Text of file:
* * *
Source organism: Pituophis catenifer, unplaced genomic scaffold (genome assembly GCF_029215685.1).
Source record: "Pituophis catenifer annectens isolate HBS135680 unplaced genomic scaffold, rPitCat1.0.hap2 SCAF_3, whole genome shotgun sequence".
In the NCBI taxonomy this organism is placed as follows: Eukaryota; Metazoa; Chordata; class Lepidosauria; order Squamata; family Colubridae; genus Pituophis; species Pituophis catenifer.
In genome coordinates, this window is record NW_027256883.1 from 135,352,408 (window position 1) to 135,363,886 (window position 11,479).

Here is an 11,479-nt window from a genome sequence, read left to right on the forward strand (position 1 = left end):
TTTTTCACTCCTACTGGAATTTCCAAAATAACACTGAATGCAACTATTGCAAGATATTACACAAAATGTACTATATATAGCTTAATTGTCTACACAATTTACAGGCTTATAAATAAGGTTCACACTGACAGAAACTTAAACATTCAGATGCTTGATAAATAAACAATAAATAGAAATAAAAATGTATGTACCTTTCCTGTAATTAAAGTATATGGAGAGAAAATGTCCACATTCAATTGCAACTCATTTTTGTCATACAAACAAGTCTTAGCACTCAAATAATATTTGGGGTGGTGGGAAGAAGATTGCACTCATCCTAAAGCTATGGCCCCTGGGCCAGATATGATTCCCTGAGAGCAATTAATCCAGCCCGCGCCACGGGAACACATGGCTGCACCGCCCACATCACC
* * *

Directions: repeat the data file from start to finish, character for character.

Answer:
Source organism: Pituophis catenifer, unplaced genomic scaffold (genome assembly GCF_029215685.1).
Source record: "Pituophis catenifer annectens isolate HBS135680 unplaced genomic scaffold, rPitCat1.0.hap2 SCAF_3, whole genome shotgun sequence".
In the NCBI taxonomy this organism is placed as follows: Eukaryota; Metazoa; Chordata; class Lepidosauria; order Squamata; family Colubridae; genus Pituophis; species Pituophis catenifer.
In genome coordinates, this window is record NW_027256883.1 from 135,352,408 (window position 1) to 135,363,886 (window position 11,479).

Here is an 11,479-nt window from a genome sequence, read left to right on the forward strand (position 1 = left end):
TTTTTCACTCCTACTGGAATTTCCAAAATAACACTGAATGCAACTATTGCAAGATATTACACAAAATGTACTATATATAGCTTAATTGTCTACACAATTTACAGGCTTATAAATAAGGTTCACACTGACAGAAACTTAAACATTCAGATGCTTGATAAATAAACAATAAATAGAAATAAAAATGTATGTACCTTTCCTGTAATTAAAGTATATGGAGAGAAAATGTCCACATTCAATTGCAACTCATTTTTGTCATACAAACAAGTCTTAGCACTCAAATAATATTTGGGGTGGTGGGAAGAAGATTGCACTCATCCTAAAGCTATGGCCCCTGGGCCAGATATGATTCCCTGAGAGCAATTAATCCAGCCCGCGCCACGGGAACACATGGCTGCACCGCCCACATCACC